I am glad that Ms. Thomas feels At the Hand of Man “cannot be ignored” in her words. But even more important, if Africa’s wildlife is going to be saved, the views of Africans cannot be ignored, and especially not by people who Ms. Thomas believes have an understanding of elephants.

Raymond Bonner
Warsaw, Poland

Elizabeth Marshall Thomas replies:

The point of my review was simply this: the slaughter of large numbers of elephants is a practice fraught with danger to the already endangered elephant population, especially since the population dynamics of elephants are imperfectly understood. To resume the ivory trade encourages such slaughter. Mr. Bonner’s reliance on the usual fact-finding methods (interviews, etc.) that ordinarily serve reporters so well is useless for this question because, very simply, there is nobody to interview. The scientists don’t know the answers, nor do the park rangers, nor do the officers of the wildlife conservation organizations. It would have helped if Mr. Bonner himself knew a little about animals, but he doesn’t, by his own admission. And this is the greatest difficulty with the book.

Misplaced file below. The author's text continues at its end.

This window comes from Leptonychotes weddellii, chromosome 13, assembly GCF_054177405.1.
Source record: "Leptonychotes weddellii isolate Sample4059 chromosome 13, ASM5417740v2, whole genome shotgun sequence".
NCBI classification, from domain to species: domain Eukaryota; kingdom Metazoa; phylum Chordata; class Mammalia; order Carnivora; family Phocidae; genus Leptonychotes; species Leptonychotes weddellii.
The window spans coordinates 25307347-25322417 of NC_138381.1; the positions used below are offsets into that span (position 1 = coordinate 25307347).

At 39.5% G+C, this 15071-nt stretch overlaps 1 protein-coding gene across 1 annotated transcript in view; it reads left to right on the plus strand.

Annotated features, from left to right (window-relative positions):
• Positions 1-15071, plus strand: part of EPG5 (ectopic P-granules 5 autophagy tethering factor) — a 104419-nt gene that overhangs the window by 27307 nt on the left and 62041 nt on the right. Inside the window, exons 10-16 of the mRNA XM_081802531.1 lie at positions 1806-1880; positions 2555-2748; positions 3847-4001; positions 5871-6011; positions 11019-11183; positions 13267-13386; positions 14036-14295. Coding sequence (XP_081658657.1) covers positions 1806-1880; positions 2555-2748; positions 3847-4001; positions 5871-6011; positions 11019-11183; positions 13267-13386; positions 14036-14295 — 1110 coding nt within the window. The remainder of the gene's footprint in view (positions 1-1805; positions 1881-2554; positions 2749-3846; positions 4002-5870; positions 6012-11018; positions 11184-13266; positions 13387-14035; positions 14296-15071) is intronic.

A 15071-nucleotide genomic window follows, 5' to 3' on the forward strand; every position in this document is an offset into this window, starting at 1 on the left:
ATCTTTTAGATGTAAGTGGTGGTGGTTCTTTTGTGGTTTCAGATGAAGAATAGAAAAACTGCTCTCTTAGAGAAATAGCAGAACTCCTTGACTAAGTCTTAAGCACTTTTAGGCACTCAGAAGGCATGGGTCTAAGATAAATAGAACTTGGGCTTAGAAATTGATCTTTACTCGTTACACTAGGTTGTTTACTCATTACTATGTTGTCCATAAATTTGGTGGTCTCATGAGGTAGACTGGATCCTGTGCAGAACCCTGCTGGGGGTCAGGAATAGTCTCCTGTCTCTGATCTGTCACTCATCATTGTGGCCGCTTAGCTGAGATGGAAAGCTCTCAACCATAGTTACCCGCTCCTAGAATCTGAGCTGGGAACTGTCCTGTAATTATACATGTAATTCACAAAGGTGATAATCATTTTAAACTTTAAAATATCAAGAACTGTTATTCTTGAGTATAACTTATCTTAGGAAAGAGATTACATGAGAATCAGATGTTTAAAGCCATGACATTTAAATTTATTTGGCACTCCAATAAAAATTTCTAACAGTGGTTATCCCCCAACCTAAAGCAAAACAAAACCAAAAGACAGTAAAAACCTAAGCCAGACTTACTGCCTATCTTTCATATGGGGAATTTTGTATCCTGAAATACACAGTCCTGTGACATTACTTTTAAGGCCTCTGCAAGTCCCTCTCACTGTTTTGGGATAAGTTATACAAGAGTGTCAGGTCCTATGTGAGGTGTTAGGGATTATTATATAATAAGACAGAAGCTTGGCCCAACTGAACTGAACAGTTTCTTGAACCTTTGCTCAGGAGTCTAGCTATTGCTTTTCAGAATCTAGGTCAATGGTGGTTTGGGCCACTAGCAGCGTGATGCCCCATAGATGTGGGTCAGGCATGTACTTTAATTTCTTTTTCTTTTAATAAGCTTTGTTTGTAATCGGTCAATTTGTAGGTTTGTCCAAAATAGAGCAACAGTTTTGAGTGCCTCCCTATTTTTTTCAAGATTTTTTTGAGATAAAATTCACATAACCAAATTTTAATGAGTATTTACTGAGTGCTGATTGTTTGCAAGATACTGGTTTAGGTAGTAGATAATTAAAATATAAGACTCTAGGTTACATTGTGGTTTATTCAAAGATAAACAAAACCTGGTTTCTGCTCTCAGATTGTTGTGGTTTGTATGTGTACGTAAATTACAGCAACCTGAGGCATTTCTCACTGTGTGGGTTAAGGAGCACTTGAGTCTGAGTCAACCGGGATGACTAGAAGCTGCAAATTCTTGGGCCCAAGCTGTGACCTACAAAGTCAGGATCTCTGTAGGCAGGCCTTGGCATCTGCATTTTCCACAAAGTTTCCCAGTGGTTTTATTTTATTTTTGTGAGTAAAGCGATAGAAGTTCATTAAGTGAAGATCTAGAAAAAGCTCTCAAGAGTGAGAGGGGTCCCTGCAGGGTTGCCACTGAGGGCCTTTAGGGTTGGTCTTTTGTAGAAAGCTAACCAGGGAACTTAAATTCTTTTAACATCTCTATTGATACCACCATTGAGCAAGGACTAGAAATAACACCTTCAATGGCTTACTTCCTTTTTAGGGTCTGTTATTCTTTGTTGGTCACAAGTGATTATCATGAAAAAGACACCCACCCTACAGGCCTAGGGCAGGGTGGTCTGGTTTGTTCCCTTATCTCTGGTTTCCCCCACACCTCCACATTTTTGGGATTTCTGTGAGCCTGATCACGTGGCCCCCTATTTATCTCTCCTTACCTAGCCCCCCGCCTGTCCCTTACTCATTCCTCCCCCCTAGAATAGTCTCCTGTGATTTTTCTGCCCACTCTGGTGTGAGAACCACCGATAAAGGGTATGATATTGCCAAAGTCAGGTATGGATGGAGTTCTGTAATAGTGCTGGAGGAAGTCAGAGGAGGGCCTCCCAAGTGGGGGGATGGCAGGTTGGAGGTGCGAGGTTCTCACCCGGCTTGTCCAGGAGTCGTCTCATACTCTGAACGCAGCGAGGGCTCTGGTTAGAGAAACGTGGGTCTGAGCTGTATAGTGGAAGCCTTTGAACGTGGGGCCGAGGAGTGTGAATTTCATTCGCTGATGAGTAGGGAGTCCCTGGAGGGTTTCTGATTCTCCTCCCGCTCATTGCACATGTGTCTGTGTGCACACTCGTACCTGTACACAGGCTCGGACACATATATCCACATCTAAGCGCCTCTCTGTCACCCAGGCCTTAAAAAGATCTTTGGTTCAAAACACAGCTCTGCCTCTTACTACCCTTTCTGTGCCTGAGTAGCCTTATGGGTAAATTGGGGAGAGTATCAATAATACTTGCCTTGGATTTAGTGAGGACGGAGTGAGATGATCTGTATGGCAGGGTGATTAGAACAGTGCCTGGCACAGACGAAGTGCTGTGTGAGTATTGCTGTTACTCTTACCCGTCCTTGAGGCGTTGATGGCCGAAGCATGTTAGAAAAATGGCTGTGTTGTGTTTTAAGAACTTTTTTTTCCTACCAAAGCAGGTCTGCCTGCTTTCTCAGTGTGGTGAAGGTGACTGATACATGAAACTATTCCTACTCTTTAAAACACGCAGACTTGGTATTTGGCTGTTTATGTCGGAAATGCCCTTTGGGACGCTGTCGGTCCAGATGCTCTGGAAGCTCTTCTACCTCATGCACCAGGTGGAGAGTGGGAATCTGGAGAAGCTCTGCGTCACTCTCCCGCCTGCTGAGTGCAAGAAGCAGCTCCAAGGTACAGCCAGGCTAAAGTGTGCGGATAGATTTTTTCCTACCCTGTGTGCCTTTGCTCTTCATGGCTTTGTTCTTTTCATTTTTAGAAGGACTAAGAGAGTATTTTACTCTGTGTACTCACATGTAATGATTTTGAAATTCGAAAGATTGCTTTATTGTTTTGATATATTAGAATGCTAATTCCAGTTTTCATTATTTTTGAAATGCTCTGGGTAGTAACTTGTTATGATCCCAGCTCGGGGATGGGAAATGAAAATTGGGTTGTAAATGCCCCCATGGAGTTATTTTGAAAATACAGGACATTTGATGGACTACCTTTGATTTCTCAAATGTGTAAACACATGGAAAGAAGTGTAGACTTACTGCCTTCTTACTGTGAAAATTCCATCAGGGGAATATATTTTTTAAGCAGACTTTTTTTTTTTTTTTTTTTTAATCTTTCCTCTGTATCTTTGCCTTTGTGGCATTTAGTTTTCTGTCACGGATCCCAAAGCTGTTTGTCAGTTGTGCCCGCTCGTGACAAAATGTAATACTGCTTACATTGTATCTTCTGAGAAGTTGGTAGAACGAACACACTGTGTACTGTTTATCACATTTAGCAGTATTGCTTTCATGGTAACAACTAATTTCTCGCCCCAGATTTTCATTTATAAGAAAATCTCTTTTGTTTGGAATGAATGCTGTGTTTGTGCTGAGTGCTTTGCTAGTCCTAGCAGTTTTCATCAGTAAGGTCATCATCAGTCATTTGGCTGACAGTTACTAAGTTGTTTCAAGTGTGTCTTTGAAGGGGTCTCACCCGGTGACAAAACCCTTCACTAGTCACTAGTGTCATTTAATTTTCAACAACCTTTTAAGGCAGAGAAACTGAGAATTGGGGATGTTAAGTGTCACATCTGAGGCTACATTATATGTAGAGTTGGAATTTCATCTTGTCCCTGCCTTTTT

Elephants, or indeed any animals, are not objects or machinery and do not lend themselves to facile explanation. After all, people have had captive elephants for more than 2,500 years, yet not until 1983 did anyone guess that they communicate over great distances with sounds too low for us to hear. This truth is basic and simple enough, and its discovery was relatively easy, once the discoverer, Katherine Payne, thought to search their voices for infrasound. How much more difficult to fathom their social arrangements, or their educational process, or their cultural differences, let alone the reasons for all these things. Living elephants are a source of endless fascination, and encourage a tourist trade that increases every year. The ivory trade converts elephants into scrimshaw with no long-term benefit to the people whose lands they share.

Mr. Bonner ignores parts of my review that are relevant to his letter. * I pointed out, for example, that elephants themselves seem to have ways of limiting their populations, and that the Etosha Park in Namibia was successfully, and peacefully, dealing with some of the other problems Mr. Bonner sees as requiring the slaughter of elephants. He would do well, I suggest, to consider alternatives to “culling.” My suggestion to readers with an interest in these questions is to read Battle for the Elephants by Iain and Oria Douglas-Hamilton, or The Fate of the Elephant by Douglas Chadwick. These authors are not sentimental tree-huggers as Bonner would suggest, but are highly skilled field biologists who understand the importance of elephants.

This Issue

May 12, 1994